While I'm not generally a squeamish person, something about the scene repulsed me, and I found I was deeply disturbed by the notion that such a thing was happening right in front of me. I felt like the wasp should be ashamed of what it was doing. And suddenly I had a flashback to Providence College, and Dr. Barbour's 20th Century American Poetry class. In particular, I recalled the last line of Robert Frost's great poem, Design, which the poet wrote after watching a spider consume a similarly grisly meal. It ends:
What had that flower to do with being white,This is, as so many of Frost's poems are, much more than a bit of acute observation. In those last two lines, he is calling into question whether someone can believe the universe is designed, if it has order or meaning, when confronted even with this small-scale carnage. To put it more bluntly, why God would allow the cicada or the moth to fall victim to such ruthless predators. Frost lays out a choice: either there is evil design in allowing it to happen, or all is randomness, because the notion of a benevolent designer seems like a sick joke when confronted with the cold reality of death in nature. I have to confess that watching that scene play out on my front lawn, it seemed impossible to reconcile the death of that cicada with a merciful God.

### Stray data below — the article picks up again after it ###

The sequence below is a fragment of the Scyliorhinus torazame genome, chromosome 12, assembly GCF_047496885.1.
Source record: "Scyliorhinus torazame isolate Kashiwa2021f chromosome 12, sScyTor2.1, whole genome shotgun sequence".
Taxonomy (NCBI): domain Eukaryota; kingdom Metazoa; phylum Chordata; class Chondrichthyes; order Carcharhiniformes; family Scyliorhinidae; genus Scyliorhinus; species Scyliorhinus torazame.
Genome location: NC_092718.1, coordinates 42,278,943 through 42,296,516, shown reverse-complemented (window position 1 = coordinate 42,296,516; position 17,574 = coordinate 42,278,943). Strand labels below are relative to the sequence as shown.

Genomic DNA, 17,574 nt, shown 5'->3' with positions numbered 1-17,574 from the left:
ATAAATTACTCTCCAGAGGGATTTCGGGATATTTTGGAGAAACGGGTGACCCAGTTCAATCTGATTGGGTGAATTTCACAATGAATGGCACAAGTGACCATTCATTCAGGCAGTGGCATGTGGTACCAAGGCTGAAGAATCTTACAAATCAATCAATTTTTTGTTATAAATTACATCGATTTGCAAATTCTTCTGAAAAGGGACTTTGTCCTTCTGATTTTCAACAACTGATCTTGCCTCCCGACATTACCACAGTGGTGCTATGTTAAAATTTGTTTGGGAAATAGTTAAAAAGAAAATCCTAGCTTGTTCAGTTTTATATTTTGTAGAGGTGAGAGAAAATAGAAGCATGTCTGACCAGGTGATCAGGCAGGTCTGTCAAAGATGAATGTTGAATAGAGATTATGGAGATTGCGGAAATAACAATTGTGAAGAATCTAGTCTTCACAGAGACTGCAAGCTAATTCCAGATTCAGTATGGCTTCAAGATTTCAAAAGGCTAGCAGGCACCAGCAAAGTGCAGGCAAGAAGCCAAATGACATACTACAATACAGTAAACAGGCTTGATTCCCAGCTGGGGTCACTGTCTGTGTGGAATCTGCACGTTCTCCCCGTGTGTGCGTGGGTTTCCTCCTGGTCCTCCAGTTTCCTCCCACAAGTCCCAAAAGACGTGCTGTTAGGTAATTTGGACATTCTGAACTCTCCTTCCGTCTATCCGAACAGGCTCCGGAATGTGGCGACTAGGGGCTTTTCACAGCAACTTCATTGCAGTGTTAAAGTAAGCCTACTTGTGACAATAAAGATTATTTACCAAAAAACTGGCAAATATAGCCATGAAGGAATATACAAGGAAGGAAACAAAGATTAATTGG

The wayside blue and innocent heal-all?
What brought the kindred spider to that height,
Then steered the white moth thither in the night?
What but design of darkness to appall?--
If design govern in a thing so small.
Upon reflection, I have tried to tell myself that the physical world requires balance, and that the predator is needed to balance the prey so that the system as a whole can continue. And a part of me can accept that. But another part of me was compelled to grab my garden hose and drown the wasp in its nest, and still feels now that the punishment was fitting.